11. Oklahoma (5-2). From 1999-2010, OU lost exactly one home game in Norman in Bob Stoops' first twelve years as head coach. Since the start of 2011, the Sooners have lost three home games, all as double-digit favorites.
12. South Carolina (6-2). Gamecocks are a better team now than the one that finished strong without Marcus Lattimore in 2011, but odds he won't be back this time takes a greater emotional toll.
13. Texas A&M (6-2). Aggies are the latest to benefit from Auburn's implosion in a 63-21 debacle.
14. Texas Tech (6-2). Raiders remember last year's collapse after a 5-2 start all too well.
15. Stanford (6-2). First-rate defensive front (see below) can lift the Cardinal to the Pac-12 championship, but not without more help from the post-Andrew Luck passing game.
16. Louisville (8-0). Cardinals had to go to overtime against Cincinnati to keep the winning streak intact, their fifth win by a touchdown or less in the last six games.
17. USC (6-2). Pac-12 title is still a possibility, but with two conference losses –- and Oregon on deck -– the Trojans have officially underachieved.
18. UCLA (6-2). South Division crown could be decided when USC visits the Rose Bowl on Nov. 17, but Bruins have Arizona to deal with first.
19. Nebraska (6-2). Cornhuskers took a giant leap toward winning the Big Ten's "Legends" Division.
20. Clemson (7-1). Other polls were impressed enough with the 42-13 beating Clemson put on Wake Forest last Thursday to move the Tigers into the top ten. OFI is waiting for them to beat an opponent with a winning record.
21. Arizona (5-3). Wildcats come out of a brutal midseason stretch with nine wins and a division title still very much within reach.
22. West Virginia (5-2). Mountaineers took a week off to find their footing with back-to-back blowouts behind them and dates with TCU, Oklahoma State and Oklahoma dead ahead.
23. Texas (6-2). Longhorns' last three games have consisted of squeaking by Baylor and Kansas and getting destroyed by Oklahoma, and now there may be a renewed quarterback controversy, to boot.
24. Oklahoma State (5-2). Cowboys are banged up, under the radar and still very much alive to repeat as Big 12 champs with an upset at K-State.
25. Iowa State (5-3). Not the best record, but credit the perennially outmanned Cyclones for holding their own against a rough schedule.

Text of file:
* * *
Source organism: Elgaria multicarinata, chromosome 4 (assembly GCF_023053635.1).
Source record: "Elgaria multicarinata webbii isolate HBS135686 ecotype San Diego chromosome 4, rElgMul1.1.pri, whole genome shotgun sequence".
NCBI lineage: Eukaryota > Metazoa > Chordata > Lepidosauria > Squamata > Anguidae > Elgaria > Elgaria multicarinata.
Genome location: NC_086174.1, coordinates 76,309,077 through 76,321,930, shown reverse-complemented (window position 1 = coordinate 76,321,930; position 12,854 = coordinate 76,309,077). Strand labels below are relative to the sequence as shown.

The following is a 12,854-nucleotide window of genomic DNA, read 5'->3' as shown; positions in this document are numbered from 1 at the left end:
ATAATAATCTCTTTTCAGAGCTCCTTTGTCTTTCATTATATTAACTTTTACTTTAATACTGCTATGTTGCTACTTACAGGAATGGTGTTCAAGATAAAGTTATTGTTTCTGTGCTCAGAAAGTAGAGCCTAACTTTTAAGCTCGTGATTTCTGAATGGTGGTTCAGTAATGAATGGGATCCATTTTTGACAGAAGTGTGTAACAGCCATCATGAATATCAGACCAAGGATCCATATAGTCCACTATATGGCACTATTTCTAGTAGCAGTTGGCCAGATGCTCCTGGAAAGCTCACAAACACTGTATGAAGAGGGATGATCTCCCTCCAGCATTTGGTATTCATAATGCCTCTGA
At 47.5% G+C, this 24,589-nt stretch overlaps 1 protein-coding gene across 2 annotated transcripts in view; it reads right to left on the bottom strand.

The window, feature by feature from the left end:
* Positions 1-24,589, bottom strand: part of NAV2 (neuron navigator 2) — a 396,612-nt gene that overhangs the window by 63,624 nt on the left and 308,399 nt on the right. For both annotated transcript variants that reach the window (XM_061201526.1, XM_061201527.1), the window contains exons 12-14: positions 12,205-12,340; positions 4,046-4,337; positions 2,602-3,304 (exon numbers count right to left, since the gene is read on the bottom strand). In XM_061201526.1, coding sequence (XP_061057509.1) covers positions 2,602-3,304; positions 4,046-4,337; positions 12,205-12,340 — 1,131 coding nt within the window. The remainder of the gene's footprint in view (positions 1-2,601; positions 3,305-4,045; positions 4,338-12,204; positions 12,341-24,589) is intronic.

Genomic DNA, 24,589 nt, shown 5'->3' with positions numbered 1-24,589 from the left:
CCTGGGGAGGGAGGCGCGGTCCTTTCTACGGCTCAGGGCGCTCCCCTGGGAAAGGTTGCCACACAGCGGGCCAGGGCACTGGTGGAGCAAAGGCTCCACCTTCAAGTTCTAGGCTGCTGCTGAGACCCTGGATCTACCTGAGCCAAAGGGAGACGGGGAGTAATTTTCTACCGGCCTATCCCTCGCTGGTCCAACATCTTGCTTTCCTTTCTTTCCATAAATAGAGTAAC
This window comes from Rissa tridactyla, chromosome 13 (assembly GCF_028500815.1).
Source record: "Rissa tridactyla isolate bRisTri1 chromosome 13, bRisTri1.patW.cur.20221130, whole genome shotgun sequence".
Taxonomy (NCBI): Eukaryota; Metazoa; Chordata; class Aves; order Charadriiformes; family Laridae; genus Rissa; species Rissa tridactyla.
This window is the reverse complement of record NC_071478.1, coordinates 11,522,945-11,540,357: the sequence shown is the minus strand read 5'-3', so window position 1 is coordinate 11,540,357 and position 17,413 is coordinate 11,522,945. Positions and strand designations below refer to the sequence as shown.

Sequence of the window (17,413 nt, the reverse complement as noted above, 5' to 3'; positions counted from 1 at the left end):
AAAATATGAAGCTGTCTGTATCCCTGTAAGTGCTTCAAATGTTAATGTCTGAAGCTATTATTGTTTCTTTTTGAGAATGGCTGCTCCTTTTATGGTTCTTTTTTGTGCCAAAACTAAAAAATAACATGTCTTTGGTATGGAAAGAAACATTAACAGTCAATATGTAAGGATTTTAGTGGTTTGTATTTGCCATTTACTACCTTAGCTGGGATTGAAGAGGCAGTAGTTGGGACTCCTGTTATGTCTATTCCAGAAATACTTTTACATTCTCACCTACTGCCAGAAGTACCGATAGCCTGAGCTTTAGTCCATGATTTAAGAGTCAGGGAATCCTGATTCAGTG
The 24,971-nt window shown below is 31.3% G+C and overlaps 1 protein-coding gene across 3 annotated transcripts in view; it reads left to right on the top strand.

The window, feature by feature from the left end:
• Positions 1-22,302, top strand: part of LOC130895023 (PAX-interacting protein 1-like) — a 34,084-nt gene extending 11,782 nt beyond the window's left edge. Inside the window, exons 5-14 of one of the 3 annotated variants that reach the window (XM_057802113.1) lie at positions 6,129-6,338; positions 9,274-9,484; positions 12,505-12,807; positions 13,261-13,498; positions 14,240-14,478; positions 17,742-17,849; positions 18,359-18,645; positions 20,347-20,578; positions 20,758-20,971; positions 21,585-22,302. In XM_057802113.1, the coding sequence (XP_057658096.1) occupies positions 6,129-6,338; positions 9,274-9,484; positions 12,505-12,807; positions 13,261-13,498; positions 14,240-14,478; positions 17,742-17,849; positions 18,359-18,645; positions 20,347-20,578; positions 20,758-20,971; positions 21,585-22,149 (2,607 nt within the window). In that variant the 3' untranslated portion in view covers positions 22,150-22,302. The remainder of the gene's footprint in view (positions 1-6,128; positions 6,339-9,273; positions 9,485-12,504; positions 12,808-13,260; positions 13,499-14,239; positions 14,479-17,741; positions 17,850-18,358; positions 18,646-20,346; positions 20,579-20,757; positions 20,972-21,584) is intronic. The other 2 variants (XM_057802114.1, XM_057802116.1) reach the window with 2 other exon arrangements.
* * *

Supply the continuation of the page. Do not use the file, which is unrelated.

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In: Arizona, Texas, Iowa State. Out: Mississippi State, Rutgers, Michigan.
1. JARVIS JONES, LB, Georgia. See above. As a footnote, Jones was back at full speed against Florida after sitting out the Bulldogs' lackluster win at Kentucky with an ankle injury. At least, let's hope Jones was at full speed, because the idea of anyone dominating to that extent at less than 100 percent is frankly terrifying.
2. RYAN SHAZIER, LB, Ohio State. The Buckeyes have been so banged up and shorthanded at linebacker that they were compelled to convert the starting fullback, Zach Boren, into a starting linebacker at midseason, and it showed in too-close-for-comfort wins over Indiana and Purdue. Against Penn State, though, Shazier turned in his best game with seven tackles, two sacks, and a pick-six at the start of the third quarter that turned a 7-7 tie at the half into a 35-23 cruise. Including negative yardage on sacks, Penn State finished with 32 yards rushing on 1.1 per carry.
3. MANTI TE'O, LB, Notre Dame. As usual, the face of the "Wake Up the Echoes" Tour led the Irish in tackles (six solo, five assists) in the upset win at Oklahoma, including two tackles for loss, a sack, and a game-icing interception that may have punched Teo's ticket to the Heisman ceremony in December. All his resumé is missing now is a touchdown or two for the highlight reels.
4. FRONT SEVEN, Stanford. I could pick a name from the list, but it would be fairly pointless when the list includes six different players -– Usua Amanam, Alex Debniak, Ben Gardner, Joseph Mauro, Henry Anderson and Trent Murphy –- who had a hand in at least two sacks for a defense that held Washington State to minus-16 yards rushing in a 24-17 Stanford win. As a team, the Cardinal stopped the Cougars behind the line 15 times, moving them into the national lead with 76 tackles for loss for the season. Only Alabama is better against the run overall.
5. QUANTERUS SMITH, DE, Western Kentucky. Smith had five sacks in the Hilltoppers' 14-6 win over Florida International, a Sun Belt Conference record and the best single-game total by any FBS player this season. With that, Smith moves into a tie for the national lead with 11.5 sacks for the season –- all of them coming in three games.
5 comments, Last at 30 Oct 2012, 5:54pm by Ezzy Black